Have you ever been so bored that you started wondering how your drip coffee maker heats up water so fast?
If Mr. Coffee can do it, why can't your electric kettle? Why can't you boil water on the stove in a matter of seconds, instead of minutes?
Well, here's the answer: It's a mystery!
Seriously, we don't know. It's like black magic or something. We're not sure how they do it, but we're pretty impressed. Thanks for reading! Smash those like and subscribe buttons, and check out our new guide: 3 Tips for Brewing the Strongest Coffee in a Coffee Maker
Just kidding. We actually do know how drip coffee makers heat water so fast: Science!
How Coffee Makers Heat Up Water So Quickly
It all has to do with the amount of water being heated.
In a drip coffee maker, there's a very small volume of water being heated at any given time. Like, teaspoons at most.
This means that the heating element can heat the water very quickly.
Now, compare this to a stovetop coffee maker, or an electric kettle. In both of these cases, there's typically a lot of water being heated at once. (Certainly more water at once than in a drip coffee maker, otherwise you're going to have some big problems on your hands.)
It's largely because of this that it takes longer to heat up the water in a stovetop coffee maker or an electric kettle. There's just a lot more water to heat at one time in those other things, so it's going to take a lot longer.
Picture the way a sheet of paper burns compared to a log in a fireplace. The sheet of paper will ignite and burn very quickly, while a thick log will take longer to catch fire.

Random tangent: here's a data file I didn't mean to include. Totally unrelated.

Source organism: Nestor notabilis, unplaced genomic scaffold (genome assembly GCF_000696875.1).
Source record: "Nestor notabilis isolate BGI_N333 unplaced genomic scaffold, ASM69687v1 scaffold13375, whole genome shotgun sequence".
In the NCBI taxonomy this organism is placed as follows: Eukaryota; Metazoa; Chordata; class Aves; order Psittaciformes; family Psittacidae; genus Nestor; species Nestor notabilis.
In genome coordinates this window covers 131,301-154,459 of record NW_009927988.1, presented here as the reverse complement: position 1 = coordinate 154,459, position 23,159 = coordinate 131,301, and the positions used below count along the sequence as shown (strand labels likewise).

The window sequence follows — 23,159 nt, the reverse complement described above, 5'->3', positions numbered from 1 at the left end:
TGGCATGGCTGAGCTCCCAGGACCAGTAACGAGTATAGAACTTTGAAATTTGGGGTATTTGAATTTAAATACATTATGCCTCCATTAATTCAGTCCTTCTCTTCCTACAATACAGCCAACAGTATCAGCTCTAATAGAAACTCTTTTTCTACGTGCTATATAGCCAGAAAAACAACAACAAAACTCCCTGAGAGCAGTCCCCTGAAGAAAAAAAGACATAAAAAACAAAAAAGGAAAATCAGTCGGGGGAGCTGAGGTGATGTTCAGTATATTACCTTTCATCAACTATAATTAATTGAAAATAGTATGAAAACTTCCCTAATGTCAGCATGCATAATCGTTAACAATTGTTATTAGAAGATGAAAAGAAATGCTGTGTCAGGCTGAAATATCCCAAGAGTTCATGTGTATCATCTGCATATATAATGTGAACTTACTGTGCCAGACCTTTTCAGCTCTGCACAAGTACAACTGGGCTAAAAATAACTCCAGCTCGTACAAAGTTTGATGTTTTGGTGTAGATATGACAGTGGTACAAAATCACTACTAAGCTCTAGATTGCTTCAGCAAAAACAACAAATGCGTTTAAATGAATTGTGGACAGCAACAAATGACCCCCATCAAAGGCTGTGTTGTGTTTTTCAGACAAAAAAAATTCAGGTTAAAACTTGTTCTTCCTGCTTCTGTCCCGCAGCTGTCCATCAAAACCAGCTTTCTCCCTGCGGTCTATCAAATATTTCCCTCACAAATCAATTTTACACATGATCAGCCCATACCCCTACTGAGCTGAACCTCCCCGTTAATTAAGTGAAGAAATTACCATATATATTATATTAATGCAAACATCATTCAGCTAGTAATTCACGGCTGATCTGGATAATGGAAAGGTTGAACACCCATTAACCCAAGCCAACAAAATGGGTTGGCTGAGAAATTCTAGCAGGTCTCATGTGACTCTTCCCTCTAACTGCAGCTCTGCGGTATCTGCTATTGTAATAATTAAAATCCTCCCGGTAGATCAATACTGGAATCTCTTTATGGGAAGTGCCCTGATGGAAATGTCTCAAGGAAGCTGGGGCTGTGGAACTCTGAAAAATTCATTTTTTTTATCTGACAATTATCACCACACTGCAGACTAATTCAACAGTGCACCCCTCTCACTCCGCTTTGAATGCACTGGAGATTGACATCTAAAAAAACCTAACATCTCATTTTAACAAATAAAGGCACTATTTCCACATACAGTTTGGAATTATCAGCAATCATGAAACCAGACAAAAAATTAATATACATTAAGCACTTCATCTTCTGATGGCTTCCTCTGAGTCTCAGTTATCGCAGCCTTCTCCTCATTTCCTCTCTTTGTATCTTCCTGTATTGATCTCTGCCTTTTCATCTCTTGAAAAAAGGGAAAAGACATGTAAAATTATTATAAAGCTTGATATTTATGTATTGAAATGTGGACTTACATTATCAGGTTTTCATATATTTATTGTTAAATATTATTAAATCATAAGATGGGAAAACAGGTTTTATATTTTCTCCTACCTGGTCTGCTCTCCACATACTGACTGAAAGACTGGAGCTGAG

But there's a second factor at play here too: the size of the heating element.
In a drip coffee maker, the heating element is usually quite small. That allows it to heat up and reach its target temperature quickly.
In contrast, electric kettles and stovetop coffee makers typically have much larger heating elements, so it's going to take them longer to heat up the water safely.
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Inside a drip coffee maker, a very thin stream of water is pumped past this heating element. The water is heated to the right temperature super-quickly because it's such a small amount of water, and as the newly-scalding water flows past the heating element, the water following right behind it is heating up. So it's a continuous process. (Check out this YouTube video if you’d like to see this in action.)
With no moving parts and such a simple design, it's pretty impressive that those old, reliable (sort of) drip coffee makers are able to heat water so fast. We'll never take them for granted again.
Even if almost every other type of coffee brewer in existence has surpassed the drip coffee maker in terms of popularity, convenience, flavor, and pretty much every other metric imaginable, they're still (kind of) impressive when you think about it.
With a little engineering, some physics, and probably a little bit of black magic, drip coffee makers are able to heat water more quickly and efficiently than just about anything else in our kitchens. Who knew Mr. Coffee was so darn fascinating, once you got to know him?
Next time you're waiting for your drip coffee to finish dripping, take a moment to appreciate the science behind that drip.
And try not to think about how long it's been since you last cleaned the inside of your coffee maker. Yikes.
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